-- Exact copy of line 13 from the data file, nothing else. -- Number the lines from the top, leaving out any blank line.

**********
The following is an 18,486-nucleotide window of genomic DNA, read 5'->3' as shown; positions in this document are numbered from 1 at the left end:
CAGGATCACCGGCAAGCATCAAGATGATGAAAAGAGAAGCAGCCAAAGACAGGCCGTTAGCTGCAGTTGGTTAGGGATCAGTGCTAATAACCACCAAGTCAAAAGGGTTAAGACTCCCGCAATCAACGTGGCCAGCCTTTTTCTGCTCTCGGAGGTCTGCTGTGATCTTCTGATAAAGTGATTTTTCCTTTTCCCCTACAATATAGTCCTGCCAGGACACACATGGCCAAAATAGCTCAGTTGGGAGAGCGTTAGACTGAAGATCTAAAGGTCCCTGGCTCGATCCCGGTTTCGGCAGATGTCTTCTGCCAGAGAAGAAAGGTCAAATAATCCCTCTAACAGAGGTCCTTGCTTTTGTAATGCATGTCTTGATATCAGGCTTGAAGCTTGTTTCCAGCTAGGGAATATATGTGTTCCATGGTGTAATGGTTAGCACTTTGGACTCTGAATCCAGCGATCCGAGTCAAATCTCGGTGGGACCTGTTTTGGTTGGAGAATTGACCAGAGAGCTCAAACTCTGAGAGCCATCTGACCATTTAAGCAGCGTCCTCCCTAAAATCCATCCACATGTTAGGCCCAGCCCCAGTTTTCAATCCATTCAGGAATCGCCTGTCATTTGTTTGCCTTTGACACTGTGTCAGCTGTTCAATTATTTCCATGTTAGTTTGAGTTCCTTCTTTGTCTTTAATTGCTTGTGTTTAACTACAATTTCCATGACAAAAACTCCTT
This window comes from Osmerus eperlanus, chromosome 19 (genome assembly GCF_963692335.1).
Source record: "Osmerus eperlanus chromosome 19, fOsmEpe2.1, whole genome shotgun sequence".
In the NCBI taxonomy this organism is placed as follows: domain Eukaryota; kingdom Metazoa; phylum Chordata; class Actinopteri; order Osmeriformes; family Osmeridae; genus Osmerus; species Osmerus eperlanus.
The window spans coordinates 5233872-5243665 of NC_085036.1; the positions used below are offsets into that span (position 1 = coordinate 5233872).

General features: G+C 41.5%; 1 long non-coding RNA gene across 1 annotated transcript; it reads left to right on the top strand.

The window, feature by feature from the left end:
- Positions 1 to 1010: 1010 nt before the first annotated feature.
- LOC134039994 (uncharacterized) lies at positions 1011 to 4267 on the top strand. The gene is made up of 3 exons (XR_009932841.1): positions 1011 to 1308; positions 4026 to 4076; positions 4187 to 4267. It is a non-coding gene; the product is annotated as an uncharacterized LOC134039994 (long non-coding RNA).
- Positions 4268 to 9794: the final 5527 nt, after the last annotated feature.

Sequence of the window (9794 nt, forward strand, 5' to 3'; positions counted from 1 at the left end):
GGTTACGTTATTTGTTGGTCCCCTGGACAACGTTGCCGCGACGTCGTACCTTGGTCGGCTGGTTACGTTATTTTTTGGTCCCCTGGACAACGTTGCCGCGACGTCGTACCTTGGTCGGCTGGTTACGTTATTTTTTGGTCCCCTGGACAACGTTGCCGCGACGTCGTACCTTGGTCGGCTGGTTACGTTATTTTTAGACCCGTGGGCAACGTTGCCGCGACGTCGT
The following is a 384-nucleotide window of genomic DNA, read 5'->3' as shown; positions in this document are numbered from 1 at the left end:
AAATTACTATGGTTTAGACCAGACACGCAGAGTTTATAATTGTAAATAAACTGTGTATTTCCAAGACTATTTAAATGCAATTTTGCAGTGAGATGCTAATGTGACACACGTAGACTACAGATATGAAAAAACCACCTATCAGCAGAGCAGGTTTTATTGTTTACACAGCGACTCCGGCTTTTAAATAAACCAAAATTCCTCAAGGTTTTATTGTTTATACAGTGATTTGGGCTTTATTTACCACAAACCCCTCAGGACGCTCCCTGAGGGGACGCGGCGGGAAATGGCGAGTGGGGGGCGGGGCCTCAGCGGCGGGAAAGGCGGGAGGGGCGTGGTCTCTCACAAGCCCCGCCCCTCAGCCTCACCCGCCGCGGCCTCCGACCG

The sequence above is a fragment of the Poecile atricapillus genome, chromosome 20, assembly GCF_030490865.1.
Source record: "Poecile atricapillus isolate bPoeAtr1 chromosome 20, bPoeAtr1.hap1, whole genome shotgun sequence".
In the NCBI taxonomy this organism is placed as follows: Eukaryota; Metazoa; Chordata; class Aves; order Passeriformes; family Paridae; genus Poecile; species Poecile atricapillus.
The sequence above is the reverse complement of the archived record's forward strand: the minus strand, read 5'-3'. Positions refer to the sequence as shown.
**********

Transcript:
GGTTACGTTATTTGTTGGTCCCCTGGACAACGTTGCCGCGACGTCGTACCTTGGTCGGCTGGTTACGTTATTTTTTGGTCCCCTGGACAACGTTGCCGCGACGTCGTACCTTGGTCGGCTGGTTACGTTATTTTTTGGTCCCCTGGACAACGTTGCCGCGACGTCGTACCTTGGTCGGCTGGTTACGTTATTTTTAGACCCGTGGGCAACGTTGCCGCGACGTCGT